I think it's sad that year after year he's saying he would like to volley more, but he's doing it less and less. When he got in Roche i thought one of the reasons was to improve his serve volley tactics. But guess not. And about Wimbledon, the courts seem to get slower every year, sigh, if they played on the court they had 5 years ago, i think he would serve and volley almost all the time again

star
11-24-2005, 02:51 PM
The journalist ... :rolleyes: , since when Swiss is a language ??

Well, it's a dialect. Sometimes dialects of a language are very difficult even for a native speaker of the main language. I can't understand Schweizer Deutsch, and sometimes Swiss speak Hoch Deutsch with such an accent too.

star
11-24-2005, 02:53 PM
Are you serious when you say Nadal volleys better than Federer ?? :rolleyes:

And Lleyton better volleyer than Roger ?? Not at all

I think Lleyton does have a better volley than Federer. Lleyton has played a lot more doubles than has Federer and he grew up in a country where players are taught to volley through tradition.

Castafiore
11-24-2005, 02:59 PM
Well, it's a dialect. Sometimes dialects of a language are very difficult even for a native speaker of the main language. I can't understand Schweizer Deutsch, and sometimes Swiss speak Hoch Deutsch with such an accent too.
:topic:
Do some people call Swiss German actually Swiss? I mean, Switzerland has several official languages so calling one of those languages Swiss is as pointless to me as saying that the majority of Belgians speak Belgian. :confused:

Galaxystorm
11-24-2005, 06:04 PM
Well, it's a dialect. Sometimes dialects of a language are very difficult even for a native speaker of the main language. I can't understand Schweizer Deutsch, and sometimes Swiss speak Hoch Deutsch with such an accent too.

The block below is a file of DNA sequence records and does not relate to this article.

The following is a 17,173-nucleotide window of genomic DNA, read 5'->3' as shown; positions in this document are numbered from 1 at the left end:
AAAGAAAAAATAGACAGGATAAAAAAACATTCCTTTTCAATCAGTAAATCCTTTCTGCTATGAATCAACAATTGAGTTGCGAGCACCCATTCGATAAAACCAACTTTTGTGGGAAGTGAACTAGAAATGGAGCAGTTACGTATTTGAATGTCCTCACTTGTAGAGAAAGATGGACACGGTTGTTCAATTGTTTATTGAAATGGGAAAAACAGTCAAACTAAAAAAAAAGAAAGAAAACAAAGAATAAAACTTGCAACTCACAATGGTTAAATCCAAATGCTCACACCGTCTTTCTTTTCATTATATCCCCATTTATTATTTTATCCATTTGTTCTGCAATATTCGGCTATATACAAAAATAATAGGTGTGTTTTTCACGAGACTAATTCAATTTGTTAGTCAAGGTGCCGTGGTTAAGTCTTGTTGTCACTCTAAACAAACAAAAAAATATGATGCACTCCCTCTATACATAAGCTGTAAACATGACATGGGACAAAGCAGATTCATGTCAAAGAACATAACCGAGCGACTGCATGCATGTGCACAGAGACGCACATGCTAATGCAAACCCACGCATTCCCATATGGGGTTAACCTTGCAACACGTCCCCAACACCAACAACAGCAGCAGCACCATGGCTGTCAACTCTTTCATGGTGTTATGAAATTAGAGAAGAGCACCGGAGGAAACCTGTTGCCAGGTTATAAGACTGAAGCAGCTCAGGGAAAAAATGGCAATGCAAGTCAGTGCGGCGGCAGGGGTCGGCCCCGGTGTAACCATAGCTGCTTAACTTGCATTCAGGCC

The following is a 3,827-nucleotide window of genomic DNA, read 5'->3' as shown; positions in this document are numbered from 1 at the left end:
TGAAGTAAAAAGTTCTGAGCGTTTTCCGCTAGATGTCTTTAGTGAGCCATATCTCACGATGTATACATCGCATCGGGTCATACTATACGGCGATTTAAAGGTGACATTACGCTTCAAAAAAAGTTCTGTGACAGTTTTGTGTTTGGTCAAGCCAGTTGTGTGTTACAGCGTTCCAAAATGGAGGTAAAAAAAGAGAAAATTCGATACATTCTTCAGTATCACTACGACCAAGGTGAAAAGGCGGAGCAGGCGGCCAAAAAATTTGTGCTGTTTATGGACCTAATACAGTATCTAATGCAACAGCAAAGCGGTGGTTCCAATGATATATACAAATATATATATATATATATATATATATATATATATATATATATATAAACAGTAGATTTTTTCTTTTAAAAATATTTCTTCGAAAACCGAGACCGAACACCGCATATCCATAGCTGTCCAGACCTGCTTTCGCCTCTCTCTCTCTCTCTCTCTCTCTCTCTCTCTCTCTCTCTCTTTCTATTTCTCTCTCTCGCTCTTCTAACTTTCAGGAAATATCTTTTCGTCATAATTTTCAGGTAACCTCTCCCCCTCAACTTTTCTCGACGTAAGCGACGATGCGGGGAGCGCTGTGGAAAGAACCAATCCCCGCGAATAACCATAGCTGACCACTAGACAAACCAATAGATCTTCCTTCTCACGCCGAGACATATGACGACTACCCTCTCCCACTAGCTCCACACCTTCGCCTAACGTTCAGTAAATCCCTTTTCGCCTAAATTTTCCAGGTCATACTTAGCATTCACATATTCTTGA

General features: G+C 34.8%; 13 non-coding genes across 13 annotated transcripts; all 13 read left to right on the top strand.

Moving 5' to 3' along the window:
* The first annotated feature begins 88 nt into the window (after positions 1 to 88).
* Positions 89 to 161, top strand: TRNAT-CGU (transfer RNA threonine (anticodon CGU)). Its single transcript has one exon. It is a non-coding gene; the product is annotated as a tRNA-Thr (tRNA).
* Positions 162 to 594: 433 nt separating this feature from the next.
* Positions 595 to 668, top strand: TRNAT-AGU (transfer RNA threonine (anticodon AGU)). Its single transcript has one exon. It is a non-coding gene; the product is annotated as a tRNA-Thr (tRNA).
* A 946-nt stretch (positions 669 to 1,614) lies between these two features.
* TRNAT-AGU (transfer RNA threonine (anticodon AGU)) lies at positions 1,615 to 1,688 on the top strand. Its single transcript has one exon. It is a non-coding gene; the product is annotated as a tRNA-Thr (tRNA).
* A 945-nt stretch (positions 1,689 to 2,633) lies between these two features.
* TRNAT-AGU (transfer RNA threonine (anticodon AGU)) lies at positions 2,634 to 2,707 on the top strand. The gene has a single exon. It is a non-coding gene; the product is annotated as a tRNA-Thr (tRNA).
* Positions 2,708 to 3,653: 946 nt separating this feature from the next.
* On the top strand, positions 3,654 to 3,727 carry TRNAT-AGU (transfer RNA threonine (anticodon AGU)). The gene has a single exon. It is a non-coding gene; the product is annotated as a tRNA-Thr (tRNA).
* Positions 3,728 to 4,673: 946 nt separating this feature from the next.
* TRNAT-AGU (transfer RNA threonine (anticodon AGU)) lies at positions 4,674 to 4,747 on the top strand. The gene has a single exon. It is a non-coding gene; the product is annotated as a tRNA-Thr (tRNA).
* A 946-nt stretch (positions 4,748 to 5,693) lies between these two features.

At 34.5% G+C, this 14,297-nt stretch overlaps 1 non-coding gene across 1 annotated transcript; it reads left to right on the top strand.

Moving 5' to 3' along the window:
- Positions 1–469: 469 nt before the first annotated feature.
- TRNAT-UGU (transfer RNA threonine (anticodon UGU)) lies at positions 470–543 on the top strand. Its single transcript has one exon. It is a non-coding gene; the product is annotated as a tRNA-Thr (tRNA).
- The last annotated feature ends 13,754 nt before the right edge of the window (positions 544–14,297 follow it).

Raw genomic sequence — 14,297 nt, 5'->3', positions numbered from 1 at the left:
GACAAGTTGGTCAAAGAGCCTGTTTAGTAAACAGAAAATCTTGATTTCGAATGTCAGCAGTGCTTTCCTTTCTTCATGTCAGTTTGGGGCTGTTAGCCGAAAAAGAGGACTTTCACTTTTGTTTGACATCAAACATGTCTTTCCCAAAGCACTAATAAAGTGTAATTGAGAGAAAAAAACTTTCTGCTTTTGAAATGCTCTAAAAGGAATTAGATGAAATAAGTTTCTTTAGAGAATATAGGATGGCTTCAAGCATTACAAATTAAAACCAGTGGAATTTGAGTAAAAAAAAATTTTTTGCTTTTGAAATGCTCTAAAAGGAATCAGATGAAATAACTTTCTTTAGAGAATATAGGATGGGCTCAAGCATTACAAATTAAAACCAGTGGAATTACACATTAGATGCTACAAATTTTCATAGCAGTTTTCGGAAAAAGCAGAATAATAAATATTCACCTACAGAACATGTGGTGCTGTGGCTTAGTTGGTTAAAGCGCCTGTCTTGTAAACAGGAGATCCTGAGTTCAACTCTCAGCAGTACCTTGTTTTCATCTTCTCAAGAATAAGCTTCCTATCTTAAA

If swiss is a dialect , let's see , why swiss means " swiss-german " instead of meaning swiss-french or swiss-italian ?? :rolleyes:

Swiztzerland has 3 official languages according to its Constitution ( German , French , Italian ) and 4 national languages ( the 3 mentioned beforehand and Romansh ).

If i'm not wrong in the German speaking area in the schools it's learnt " High German " called by them as " written German " , but in the usual speech they use the " Schweizerdeutsch " , that is " Swiss-german "

I don't understand what you try with your post, when the journalist clearly screwed it up :shrug:

The dialect is " swiss-german" not " swiss "

Fedex
11-24-2005, 06:14 PM
Rafael and Lleyton do not seem to make many easy volley errors. It is hard to count how many easy errors Roger made on the volley in Shanghai - it seemed a lot.
There are guys who volley better than Roger, like Henman for example, but neither one of these guys can volley better than Federer. Hewitt is a superb volleyer, but Federer is still better, and Nadal is still improving his net game.

Fedex
11-24-2005, 06:17 PM
And about Wimbledon, the courts seem to get slower every year, sigh, if they played on the court they had 5 years ago, i think he would serve and volley almost all the time again
Yes, that's part of the reason for lack of serve and volley at Wimbledon. If the court was bit faster, like it was years ago, I think guys like Federer and Henman would primarily serve and volley on grass. Even Henman serves and stays back more at Wimbledon than he used to.

Fedex
11-24-2005, 06:22 PM
I think Lleyton does have a better volley than Federer. Lleyton has played a lot more doubles than has Federer and he grew up in a country where players are taught to volley through tradition.
I think Hewitt might be more consistent at net, especially with the forehand volley, but I think Federer handles the tough half volleys, stretch volleys better than Hewitt.

Fedex
11-24-2005, 06:22 PM
Federer's forehand volley can be abit inconsistent at times, but Federer does have one of the best backhand volleys in the game.

bokehlicious
11-24-2005, 06:32 PM
If swiss is a dialect , let's see , why swiss means " swiss-german " instead of meaning swiss-french or swiss-italian ?? :rolleyes:

Swiztzerland has 3 official languages according to its Constitution ( German , French , Italian ) and 4 national languages ( the 3 mentioned beforehand and Romansh ).

If i'm not wrong in the German speaking area in the schools it's learnt " High German " called by them as " written German " , but in the usual speech they use the " Schweizerdeutsch " , that is " Swiss-german "

I don't understand what you try with your post, when the journalist clearly screwed it up :shrug:

The dialect is " swiss-german" not " swiss "


Correct